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Summer League, Game 3: Wizards rebound for 1st win


Summer League, Game 3: Wizards rebound for 1st win

LAS VEGAS -- Desperate to simply put for a more credible effort at summer league, the Wizards did just that Tuesday vs. the Dallas Mavericks. And on top of that, they won their first game 85-79.

"They were disappointed the way they played the previous two games," said assistant coach Roy Rogers, who was in charge from the sideline at Thomas & Mack Center. "Except for the first quarter, we had more energy and effort than we had in the first two games."

Instead of relying solely on Jarrid Famous (16) and Kelly Oubre (11) to do the scoring, the Wizards had five players reach double figures, including Damion James (15), Scott Machado (12) and Shawn Jones (12):

  • Oubre has a good enough handle to escape double teams and find the open shooter, though he has to clean up some of his passes (four turnovers). He was more economical in his output, taking just 11 shots after taking a total of 37 in the first two games. "We just have to keep him in attack mode because he's so shifty that he has an uncanny ability to get in the lane," Rogers said. "You think you have him in a tough spot and he just figures out a way."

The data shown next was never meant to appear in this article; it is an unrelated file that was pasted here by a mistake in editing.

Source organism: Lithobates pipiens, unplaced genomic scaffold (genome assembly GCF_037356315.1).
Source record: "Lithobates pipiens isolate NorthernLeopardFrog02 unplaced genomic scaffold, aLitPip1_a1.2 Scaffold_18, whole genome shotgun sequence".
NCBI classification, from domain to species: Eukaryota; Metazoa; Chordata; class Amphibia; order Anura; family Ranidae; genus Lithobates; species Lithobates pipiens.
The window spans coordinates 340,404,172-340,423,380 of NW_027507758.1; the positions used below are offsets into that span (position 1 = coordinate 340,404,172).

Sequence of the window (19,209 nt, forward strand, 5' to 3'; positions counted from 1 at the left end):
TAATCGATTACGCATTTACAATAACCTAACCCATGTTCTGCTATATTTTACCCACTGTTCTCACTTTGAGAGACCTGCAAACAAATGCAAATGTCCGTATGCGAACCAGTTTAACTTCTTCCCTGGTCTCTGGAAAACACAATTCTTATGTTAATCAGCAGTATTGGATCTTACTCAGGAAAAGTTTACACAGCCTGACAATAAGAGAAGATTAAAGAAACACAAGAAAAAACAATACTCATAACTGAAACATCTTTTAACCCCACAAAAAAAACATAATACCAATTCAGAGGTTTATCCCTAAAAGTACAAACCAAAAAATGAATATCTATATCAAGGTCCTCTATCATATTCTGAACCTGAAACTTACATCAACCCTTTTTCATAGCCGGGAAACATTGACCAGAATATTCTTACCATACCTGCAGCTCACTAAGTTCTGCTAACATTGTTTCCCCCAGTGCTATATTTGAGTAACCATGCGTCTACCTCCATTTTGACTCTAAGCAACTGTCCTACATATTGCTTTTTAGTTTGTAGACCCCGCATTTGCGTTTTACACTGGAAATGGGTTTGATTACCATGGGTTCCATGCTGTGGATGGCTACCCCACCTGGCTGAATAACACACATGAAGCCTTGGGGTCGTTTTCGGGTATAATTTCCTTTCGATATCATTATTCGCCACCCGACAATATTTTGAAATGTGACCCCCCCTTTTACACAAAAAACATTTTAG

• Aaron White, a rookie second-round draft pick, came off the bench for the first time. He only had four points on 2-for-3 shooting and didn't attempt a three-pointer for the first time. "I thought Aaron had struggled a little bit in the previous two games so we brought him off the bench today and he responded well," Rogers said. "He gave us great energy, a great boost."

  • Justin Anderson, a guard-forward from Virginia who the Wizards worked out but passed up in last month's draft in favor of Oubre, continued to have a tough time with his shot for Dallas. He went 3-for-11 overall, including just 1-for-6 from three-point range. He was a combined 3-for-14 in his first two games.